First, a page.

Newsletter Article: How to Become A Better Sawyer
How to Become a Better Sawyer
I cannot think of a skill that will make you more efficient in the shop than being a good sawyer. When making wood furniture all parts need to be cut to length, cut to fit or cut to shape. Saw-cut to saw-cut joinery is the concept of being able to assemble a joint right from the saw. Alan Peters taught this in a very matter-of-fact way, you were expected to assemble your dovetails from the saw one and only one time and with glue. Anything less and you would be the guy sweeping the floors. So how do you get that good? Let’s cover this by looking first at your choice of tools specific to the job and then we will cover technique using grip, arms, legs and eyes.
There are essentially two types of sawing teeth for woodworkers, crosscut and rip. Cuts to length, going perpendicular to the grain, call for crosscut teeth for best performance. These teeth have three sides meeting at a point. It’s this sharp point that severs the long wood fibers to reduce tearing and produce a clean cut. The nature of wood is that it breaks much cleaner when split along its length than when breaking across its length. The latter requires deep, sharp scoring first to produce a clean break. This is what the crosscut teeth do. When ripping along the length of the board we use a “rip” tooth, think of a chisel point. This tooth has a cutting edge made from two sides meeting. This knocks out small chunks of wood leaving two smooth walls on either side of the kerf or groove.
Each blade of teeth requires “set” or “off set” of alternate teeth. Bending alternate teeth slightly, increases the width of the kerf or groove. This permits the saw blade to easily pass through the wood without binding. The amount of set determines how smooth the cut will be, the more the teeth are offset the more they scratch or rake the side walls leaving a ragged finish. The second downside to excessive set is the lack of tracking or steering of the saw blade. Narrow set limits the side to side movement of the blade as it passes through the wood, keeping the saw on “track”. Excessive set allows the blade to wander side to side requiring the sawyer to steer the saw. How much is just right? When sawing dry, stable furniture woods, .002” per side works well on my saws. Straighter the cut, flatter the surface and better the joint. This applies to both crosscut and rip.
Blade thickness should be kept to a minimum necessary for the saw to hold its shape while sawing. Thicker the blade the more wood being removed the more work and effort by the sawyer. Joinery saws (dovetail, tenon, crosscut, carcass) utilize a heavy back to stiffen a thin blade for fine delicate work. A panel saw or ripping saw designed to pass its entire width through the board can’t have a back stiffener, so it needs to be thick enough to hold its shape. These saws cut on the push stroke and they need to be stiff to perform well without being distractedly heavy. Wood has varying densities throughout; spring growth tends to be less dense and easier to cut while slower growing summer wood is more dense and harder to cut. The blade of your saw needs to prevent following the path of least resistance and wandering in the cut. Japanese saws utilize very thin blades and they often wander towards the less dense material particularly in thick western hardwood. These saws work exceptionally well in light woods like cedars that tend to crush under any cutting pressure.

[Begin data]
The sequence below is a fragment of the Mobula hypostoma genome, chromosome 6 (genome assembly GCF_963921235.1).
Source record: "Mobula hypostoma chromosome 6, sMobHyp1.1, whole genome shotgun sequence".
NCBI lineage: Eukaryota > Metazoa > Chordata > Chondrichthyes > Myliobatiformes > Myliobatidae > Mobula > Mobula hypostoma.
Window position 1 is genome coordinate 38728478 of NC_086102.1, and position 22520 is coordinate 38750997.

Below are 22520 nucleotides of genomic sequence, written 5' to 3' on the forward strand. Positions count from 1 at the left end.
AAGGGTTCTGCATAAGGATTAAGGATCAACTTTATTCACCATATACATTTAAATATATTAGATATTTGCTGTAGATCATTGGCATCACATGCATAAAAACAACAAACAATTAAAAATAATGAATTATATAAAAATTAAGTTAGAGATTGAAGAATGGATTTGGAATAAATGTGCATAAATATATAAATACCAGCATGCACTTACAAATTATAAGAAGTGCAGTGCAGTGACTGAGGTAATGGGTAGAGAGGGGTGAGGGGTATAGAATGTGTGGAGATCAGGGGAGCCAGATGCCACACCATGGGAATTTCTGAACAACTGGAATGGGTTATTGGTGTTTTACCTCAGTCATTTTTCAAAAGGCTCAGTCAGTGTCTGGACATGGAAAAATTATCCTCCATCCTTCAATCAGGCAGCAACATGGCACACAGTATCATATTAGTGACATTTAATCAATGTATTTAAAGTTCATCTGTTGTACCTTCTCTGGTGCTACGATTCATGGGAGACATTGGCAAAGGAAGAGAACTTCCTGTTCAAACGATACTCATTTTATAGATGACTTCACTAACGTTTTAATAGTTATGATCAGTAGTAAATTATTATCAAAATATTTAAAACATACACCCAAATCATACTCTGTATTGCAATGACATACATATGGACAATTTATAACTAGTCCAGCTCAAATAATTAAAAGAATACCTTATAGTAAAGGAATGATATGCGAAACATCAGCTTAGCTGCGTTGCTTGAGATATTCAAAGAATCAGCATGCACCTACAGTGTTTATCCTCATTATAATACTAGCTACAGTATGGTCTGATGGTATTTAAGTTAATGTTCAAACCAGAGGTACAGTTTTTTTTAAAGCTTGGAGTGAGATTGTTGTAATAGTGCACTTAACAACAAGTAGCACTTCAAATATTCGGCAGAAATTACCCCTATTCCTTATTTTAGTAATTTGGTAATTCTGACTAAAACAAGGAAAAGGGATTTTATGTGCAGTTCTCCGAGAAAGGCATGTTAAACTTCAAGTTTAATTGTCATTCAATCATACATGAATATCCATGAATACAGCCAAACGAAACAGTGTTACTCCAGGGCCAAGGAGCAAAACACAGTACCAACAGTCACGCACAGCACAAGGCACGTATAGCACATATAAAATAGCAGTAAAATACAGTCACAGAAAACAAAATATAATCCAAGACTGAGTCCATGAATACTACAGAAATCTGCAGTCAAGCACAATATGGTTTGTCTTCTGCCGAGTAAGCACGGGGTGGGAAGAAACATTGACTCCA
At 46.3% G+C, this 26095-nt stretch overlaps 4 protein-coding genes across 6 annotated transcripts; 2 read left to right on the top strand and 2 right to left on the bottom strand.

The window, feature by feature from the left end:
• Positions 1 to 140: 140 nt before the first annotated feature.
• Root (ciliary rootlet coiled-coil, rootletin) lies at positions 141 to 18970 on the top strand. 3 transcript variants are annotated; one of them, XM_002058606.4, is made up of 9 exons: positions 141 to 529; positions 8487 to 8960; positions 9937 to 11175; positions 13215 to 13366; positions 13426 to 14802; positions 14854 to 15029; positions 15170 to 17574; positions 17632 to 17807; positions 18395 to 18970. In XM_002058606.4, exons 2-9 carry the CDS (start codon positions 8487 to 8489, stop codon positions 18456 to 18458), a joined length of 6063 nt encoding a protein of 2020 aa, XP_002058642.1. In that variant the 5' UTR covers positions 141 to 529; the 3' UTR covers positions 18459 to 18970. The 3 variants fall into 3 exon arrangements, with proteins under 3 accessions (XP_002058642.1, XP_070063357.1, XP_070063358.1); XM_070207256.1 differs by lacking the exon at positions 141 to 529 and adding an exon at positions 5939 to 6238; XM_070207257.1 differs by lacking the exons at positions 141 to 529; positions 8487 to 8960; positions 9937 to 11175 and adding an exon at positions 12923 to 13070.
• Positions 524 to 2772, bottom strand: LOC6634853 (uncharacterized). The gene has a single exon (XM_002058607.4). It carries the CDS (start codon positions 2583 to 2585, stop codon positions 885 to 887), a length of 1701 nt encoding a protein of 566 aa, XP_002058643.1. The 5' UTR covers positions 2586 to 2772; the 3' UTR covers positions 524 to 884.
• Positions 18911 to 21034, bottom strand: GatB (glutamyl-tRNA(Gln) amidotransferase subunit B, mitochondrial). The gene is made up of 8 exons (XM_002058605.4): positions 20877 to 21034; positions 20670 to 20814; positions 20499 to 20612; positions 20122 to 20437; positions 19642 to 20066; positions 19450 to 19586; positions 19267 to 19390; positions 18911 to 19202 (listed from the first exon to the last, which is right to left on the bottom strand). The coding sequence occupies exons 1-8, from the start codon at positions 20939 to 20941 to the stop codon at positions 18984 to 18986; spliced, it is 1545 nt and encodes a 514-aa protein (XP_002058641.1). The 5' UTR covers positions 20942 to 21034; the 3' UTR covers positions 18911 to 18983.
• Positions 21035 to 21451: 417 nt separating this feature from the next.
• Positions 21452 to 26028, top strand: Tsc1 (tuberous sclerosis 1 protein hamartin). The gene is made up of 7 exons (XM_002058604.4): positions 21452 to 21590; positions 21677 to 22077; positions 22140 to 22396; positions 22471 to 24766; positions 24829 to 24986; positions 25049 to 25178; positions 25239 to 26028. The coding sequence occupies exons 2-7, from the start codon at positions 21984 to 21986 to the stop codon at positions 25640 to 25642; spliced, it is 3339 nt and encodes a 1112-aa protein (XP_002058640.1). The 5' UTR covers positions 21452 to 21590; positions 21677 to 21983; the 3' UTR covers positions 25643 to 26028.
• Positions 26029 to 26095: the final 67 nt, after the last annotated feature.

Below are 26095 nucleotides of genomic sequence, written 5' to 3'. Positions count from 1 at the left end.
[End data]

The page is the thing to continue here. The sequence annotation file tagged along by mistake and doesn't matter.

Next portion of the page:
Tooth count is important to the saws performance when matched to the job. As a tooth passes through the wood, waste is pushed forward much like a plane blade. Unlike a plane blade, the waste has just one place to gather and that is in the gullet ahead of the tooth point. When this gullet fills up the tooth cannot continue to cut, effectively stopping the sawing. The desired balance is speed of cut vs ease of starting and effort required to push the saw through the wood. My rip saws have 2 inches of small, relaxed, starter teeth at the front of the saw followed by larger and more aggressive main teeth. Most dovetail joints are in 3/4inch or thinner woods, 15 tpi (teeth per inch) is a good size for a dovetail saw. I use a zero-degree cutting face for appropriate speed and aggression of the main teeth, the starter teeth are relaxed to a negative 30 degrees to make starting a breeze, allowing the sawyer to concentrate on where to place the cut.
For a tenon saw the cuts tend to be longer and deeper. This works best with a stiffer saw plate and a bigger tooth. What I have balanced here is to make a saw more aggressive with a bigger tooth for deeper cuts but backed off the cutting face to make it a little easier to push. The main teeth are 12 tpi which makes for a deeper gullet, more space for sawdust , same minimal set (.002 per side) and the saw blade or plate is .025 inches. The latter stiffens the blade since the cutting depth is over 2 inches vs. 1-5/8 inches on the dovetail saw. The cutting face is backed off by 10 degrees, this is noticeable in hard woods like maple and cherry.